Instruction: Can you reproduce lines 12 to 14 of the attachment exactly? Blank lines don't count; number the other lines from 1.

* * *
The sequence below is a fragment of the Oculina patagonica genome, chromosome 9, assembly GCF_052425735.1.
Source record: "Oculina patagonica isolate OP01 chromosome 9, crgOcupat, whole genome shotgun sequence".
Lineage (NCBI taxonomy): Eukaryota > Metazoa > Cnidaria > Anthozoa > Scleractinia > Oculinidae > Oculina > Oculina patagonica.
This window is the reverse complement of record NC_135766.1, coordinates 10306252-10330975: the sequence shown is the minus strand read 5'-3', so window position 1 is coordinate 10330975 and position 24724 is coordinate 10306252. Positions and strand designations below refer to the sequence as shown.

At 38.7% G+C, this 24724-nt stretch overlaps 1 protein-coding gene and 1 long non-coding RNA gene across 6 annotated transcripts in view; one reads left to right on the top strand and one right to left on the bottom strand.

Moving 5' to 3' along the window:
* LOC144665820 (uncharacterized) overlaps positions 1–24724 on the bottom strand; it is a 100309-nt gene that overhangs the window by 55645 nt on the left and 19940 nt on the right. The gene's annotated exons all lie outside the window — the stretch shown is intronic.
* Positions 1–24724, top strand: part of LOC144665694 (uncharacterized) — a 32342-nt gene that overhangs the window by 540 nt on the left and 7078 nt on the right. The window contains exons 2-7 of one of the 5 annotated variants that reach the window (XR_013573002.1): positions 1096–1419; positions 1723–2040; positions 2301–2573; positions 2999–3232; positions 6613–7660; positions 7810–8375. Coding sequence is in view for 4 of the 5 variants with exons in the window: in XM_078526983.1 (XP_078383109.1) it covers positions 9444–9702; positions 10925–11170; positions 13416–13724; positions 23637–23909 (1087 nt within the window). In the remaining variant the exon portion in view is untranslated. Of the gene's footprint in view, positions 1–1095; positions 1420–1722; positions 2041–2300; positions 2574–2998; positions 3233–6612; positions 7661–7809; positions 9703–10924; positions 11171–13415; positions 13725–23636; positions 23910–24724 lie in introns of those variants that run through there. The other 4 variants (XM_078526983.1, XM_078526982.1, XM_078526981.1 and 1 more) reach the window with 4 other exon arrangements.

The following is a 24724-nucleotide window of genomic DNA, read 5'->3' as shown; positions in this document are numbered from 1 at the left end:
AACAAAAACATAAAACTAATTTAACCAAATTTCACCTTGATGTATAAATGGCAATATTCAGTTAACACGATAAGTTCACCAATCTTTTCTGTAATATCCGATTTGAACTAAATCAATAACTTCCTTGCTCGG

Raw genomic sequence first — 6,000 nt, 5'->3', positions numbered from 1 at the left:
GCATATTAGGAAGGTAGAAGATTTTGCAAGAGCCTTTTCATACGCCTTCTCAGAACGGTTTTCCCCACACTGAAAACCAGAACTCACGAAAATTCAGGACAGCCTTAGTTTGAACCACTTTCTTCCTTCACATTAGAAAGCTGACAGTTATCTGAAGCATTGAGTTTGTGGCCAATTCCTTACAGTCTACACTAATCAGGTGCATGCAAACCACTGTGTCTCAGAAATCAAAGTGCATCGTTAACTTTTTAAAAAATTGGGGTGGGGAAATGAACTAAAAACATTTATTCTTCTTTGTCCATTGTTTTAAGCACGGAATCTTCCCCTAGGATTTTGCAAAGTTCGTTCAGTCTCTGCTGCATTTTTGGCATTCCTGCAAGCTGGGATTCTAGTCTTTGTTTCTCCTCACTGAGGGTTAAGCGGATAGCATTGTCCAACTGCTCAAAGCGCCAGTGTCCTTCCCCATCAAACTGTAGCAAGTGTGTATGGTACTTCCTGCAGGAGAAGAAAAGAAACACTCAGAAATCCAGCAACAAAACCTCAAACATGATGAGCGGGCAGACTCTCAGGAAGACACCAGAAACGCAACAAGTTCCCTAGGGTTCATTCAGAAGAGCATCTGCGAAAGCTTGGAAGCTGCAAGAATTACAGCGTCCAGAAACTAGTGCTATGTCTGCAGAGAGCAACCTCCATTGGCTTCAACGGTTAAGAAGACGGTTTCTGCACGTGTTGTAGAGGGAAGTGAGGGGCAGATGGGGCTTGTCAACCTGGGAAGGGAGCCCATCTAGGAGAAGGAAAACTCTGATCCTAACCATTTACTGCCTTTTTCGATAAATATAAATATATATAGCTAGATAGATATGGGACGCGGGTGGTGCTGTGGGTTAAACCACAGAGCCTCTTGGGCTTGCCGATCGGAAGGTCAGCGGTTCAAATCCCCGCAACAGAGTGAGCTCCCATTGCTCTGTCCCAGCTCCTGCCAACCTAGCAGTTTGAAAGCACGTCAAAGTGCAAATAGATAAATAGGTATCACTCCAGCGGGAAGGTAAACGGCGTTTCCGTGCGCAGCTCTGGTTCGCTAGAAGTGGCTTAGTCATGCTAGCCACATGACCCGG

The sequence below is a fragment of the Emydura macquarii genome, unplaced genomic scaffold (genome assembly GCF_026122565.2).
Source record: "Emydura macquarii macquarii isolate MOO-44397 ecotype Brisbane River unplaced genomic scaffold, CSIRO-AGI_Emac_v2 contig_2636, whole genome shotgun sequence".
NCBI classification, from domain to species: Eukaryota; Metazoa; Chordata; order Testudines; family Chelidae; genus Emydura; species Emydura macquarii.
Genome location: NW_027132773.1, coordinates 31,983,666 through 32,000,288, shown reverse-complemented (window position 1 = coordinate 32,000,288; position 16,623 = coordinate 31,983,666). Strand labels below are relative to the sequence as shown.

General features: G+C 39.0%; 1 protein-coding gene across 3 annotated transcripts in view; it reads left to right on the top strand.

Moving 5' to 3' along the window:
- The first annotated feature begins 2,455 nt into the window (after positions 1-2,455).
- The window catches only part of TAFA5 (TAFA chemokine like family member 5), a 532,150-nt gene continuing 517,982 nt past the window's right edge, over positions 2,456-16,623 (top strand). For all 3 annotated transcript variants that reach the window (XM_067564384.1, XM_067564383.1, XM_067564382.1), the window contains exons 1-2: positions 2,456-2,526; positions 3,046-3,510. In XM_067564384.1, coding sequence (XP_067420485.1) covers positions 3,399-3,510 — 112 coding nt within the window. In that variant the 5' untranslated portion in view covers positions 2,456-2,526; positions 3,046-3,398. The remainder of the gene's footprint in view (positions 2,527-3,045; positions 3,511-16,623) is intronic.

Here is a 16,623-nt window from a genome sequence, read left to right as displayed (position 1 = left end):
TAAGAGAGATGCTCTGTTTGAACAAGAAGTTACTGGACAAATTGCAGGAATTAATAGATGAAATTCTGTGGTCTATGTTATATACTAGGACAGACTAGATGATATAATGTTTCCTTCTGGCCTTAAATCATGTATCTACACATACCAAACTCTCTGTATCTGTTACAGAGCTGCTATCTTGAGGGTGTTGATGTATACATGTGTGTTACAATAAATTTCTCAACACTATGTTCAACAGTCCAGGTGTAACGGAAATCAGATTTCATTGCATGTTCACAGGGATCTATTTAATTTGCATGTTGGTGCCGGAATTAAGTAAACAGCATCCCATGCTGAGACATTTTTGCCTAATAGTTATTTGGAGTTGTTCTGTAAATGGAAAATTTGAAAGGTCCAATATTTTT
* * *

GCATATTAGGAAGGTAGAAGATTTTGCAAGAGCCTTTTCATACGCCTTCTCAGAACGGTTTTCCCCACACTGAAAACCAGAACTCACGAAAATTCAGGACAGCCTTAGTTTGAACCACTTTCTTCCTTCACATTAGAAAGCTGACAGTTATCTGAAGCATTGAGTTTGTGGCCAATTCCTTACAGTCTACACTAATCAGGTGCATGCAAACCACTGTGTCTCAGAAATCAAAGTGCATCGTTAACTTTTTAAAAAATTGGGGTGGGGAAATGAACTAAAAACATTTATTCTTCTTTGTCCATTGTTTTAAGCACGGAATCTTCCCCTAGGATTTTGCAAAGTTCGTTCAGTCTCTGCTGCATTTTTGGCATTCCTGCAAGCTGGGATTCTAGTCTTTGTTTCTCCTCACTGAGGGTTAAGCGGATAGCATTGTCCAACTGCTCAAAGCGCCAGTGTCCTTCCCCATCAAACTGTAGCAAGTGTGTATGGTACTTCCTGCAGGAGAAGAAAAGAAACACTCAGAAATCCAGCAACAAAACCTCAAACATGATGAGCGGGCAGACTCTCAGGAAGACACCAGAAACGCAACAAGTTCCCTAGGGTTCATTCAGAAGAGCATCTGCGAAAGCTTGGAAGCTGCAAGAATTACAGCGTCCAGAAACTAGTGCTATGTCTGCAGAGAGCAACCTCCATTGGCTTCAACGGTTAAGAAGACGGTTTCTGCACGTGTTGTAGAGGGAAGTGAGGGGCAGATGGGGCTTGTCAACCTGGGAAGGGAGCCCATCTAGGAGAAGGAAAACTCTGATCCTAACCATTTACTGCCTTTTTCGATAAATATAAATATATATAGCTAGATAGATATGGGACGCGGGTGGTGCTGTGGGTTAAACCACAGAGCCTCTTGGGCTTGCCGATCGGAAGGTCAGCGGTTCAAATCCCCGCAACAGAGTGAGCTCCCATTGCTCTGTCCCAGCTCCTGCCAACCTAGCAGTTTGAAAGCACGTCAAAGTGCAAATAGATAAATAGGTATCACTCCAGCGGGAAGGTAAACGGCGTTTCCGTGCGCAGCTCTGGTTCGCTAGAAGTGGCTTAGTCATGCTAGCCACATGACCCGG

The sequence below is a fragment of the Emydura macquarii genome, unplaced genomic scaffold (genome assembly GCF_026122565.2).
Source record: "Emydura macquarii macquarii isolate MOO-44397 ecotype Brisbane River unplaced genomic scaffold, CSIRO-AGI_Emac_v2 contig_2636, whole genome shotgun sequence".